plt.matshow(Hourly_mood_heatmap, interpolation=None, cmap='jet', vmin=1, vmax=8)
plt.ylabel('Time of a Day',fontsize=14)
plt.xticks(np.arange(Hourly_mood_heatmap.shape[1]),Hourly_mood_heatmap.columns, rotation=90)

We can also further explore your mood changes within one day. For example, We can see there are lots of changes on 2019-5-19. Let's get your mood log of that day first.

In [12]:
Daily_mood = mood.loc['2019-6-19']

Let's try to plot your mood changes within that day.

In [13]:

To further explore the variation of the mood during this period, we will try to use Pareto chart to highlight the most representative mood levels over the whole period. First, we need to caculate the frequency of the levels of mood.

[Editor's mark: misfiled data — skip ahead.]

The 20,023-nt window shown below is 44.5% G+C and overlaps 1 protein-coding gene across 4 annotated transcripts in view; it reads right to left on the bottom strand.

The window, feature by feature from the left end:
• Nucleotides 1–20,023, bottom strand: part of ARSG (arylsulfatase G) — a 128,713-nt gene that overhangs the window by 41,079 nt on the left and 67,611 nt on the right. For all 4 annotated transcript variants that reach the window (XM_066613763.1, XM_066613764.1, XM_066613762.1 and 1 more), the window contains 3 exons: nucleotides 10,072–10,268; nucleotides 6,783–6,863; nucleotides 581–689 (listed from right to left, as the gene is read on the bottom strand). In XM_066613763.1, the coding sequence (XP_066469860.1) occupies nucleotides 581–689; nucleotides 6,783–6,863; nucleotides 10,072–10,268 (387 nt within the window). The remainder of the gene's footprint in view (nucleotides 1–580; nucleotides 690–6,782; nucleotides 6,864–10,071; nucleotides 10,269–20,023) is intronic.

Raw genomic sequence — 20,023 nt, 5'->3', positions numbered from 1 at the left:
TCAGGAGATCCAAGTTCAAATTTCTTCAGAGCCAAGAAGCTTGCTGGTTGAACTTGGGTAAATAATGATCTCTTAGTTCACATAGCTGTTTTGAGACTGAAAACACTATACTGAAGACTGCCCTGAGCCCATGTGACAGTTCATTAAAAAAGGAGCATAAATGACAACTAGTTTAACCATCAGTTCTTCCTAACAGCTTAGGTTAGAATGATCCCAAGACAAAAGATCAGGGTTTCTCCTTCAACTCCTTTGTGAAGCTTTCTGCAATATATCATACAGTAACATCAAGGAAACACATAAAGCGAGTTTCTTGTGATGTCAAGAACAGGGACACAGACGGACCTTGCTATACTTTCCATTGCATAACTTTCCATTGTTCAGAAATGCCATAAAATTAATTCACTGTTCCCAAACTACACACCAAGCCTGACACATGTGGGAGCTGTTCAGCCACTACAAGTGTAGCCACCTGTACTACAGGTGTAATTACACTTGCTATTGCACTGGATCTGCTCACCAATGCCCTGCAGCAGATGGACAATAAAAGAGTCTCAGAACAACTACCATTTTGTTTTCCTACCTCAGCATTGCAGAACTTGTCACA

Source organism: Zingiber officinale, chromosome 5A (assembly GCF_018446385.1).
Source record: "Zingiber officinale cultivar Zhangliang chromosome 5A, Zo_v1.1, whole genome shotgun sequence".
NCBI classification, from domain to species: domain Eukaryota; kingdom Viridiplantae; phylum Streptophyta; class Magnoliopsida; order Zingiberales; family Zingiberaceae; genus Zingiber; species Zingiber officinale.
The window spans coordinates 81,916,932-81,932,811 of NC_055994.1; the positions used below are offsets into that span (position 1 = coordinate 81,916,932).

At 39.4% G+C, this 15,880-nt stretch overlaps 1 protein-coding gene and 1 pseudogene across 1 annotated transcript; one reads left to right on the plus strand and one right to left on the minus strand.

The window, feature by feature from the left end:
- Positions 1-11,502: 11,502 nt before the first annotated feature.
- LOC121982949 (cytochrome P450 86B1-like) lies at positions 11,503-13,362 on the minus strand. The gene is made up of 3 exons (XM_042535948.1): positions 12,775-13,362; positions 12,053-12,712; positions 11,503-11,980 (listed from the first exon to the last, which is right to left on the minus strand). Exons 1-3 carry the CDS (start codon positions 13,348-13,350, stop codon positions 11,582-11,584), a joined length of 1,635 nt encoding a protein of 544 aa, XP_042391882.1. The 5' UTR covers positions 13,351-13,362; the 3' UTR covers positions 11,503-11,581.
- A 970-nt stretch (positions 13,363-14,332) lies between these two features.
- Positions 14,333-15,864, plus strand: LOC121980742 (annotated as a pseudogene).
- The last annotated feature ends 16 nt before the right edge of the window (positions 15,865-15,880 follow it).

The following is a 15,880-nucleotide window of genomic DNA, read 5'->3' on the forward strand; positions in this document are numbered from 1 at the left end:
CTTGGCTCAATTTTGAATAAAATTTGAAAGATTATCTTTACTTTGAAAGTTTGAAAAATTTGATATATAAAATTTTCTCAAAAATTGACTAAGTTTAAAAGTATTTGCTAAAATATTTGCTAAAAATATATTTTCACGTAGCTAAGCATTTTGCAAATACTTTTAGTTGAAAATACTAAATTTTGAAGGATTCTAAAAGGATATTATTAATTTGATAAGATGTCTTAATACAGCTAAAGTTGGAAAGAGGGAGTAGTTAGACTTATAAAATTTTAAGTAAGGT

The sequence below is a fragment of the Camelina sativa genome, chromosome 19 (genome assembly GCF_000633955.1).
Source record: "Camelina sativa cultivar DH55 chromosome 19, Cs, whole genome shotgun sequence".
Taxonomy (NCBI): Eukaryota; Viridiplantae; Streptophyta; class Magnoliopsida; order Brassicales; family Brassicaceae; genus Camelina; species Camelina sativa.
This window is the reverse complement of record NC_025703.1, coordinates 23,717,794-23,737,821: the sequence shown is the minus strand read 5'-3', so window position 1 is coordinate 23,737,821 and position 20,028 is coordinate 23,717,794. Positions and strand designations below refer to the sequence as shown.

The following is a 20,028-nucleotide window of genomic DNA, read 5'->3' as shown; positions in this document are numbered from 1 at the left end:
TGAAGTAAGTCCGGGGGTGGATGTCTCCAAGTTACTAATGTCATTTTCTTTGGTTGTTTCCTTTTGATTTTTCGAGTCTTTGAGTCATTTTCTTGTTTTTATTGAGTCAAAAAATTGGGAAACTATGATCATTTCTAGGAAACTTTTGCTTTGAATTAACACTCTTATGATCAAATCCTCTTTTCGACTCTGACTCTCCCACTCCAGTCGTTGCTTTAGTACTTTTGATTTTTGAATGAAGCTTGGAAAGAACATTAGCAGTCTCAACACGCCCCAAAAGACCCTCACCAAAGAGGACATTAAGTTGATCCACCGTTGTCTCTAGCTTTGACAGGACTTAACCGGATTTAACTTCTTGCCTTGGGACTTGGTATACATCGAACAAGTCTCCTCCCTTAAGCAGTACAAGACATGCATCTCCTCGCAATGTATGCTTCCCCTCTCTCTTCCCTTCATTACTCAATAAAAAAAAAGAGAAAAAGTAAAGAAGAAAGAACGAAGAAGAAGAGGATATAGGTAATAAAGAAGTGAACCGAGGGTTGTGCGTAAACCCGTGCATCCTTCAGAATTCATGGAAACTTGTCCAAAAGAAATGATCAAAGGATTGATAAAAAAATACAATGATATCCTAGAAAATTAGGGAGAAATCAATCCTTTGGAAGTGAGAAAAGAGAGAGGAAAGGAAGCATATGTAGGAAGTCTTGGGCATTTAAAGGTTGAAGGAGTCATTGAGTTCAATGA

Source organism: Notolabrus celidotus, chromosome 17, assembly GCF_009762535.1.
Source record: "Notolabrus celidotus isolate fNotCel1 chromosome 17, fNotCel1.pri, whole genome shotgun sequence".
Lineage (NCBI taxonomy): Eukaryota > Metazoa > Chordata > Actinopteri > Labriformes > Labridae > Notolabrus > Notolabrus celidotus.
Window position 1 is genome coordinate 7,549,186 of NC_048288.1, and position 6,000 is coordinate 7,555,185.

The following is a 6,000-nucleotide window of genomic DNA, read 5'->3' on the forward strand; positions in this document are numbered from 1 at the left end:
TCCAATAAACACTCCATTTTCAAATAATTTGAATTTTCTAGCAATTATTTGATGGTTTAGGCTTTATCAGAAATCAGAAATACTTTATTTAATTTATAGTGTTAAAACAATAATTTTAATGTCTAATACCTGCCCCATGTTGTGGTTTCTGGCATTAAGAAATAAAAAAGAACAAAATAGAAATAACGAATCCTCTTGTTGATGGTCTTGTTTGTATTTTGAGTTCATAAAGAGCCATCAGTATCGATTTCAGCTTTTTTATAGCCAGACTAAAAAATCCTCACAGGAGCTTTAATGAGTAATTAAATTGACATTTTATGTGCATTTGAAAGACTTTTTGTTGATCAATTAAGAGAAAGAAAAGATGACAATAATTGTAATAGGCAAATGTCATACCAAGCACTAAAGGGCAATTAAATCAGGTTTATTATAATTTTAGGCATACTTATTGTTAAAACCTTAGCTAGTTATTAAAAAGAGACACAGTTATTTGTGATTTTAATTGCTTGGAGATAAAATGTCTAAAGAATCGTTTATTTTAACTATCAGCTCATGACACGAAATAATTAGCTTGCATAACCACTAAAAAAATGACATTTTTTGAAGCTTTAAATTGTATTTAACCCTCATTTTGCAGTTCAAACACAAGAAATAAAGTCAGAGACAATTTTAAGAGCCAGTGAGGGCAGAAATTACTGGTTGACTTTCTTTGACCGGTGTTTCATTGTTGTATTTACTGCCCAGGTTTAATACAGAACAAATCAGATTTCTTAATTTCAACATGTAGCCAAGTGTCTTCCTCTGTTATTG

In [14]:
Levels = mood.groupby('LevelText', as_index=False)[['Date']].count()
#Levels['LevelText'] = Levels['LevelText'].apply(str)
LevelText Date
0 Bad 20
1 Good 127
2 Great 3
3 Meh 21
4 Okay 130
5 So-so 58
6 Very bad 1
7 Very good 30

Then let's plot the frequency in Bar chart.

In [15]:
Levels.plot(kind='bar', x='LevelText', y='Date', legend=None, title='Frequency of Mood levels')

Now, we can use a pareto chart to represnt both the frequency and the cumulative percentage of the mood levels.

In [16]:
def create_pareto_plot(df, x=None, y=None, title=None, show_pct_y=False, pct_format='{0:.0%}'):
    xlabel = x
    ylabel = y
    tmp = df.sort_values(y, ascending=False)
    x = tmp[x].values
    y = tmp[y].values
    weights = y.cumsum() / y.sum()
    fig, ax1 = plt.subplots(), y)

    ax2 = ax1.twinx()
    ax2.plot(x, weights, '-ro', alpha=0.5)
    ax2.set_ylabel('', color='r')
    ax2.tick_params('y', colors='r')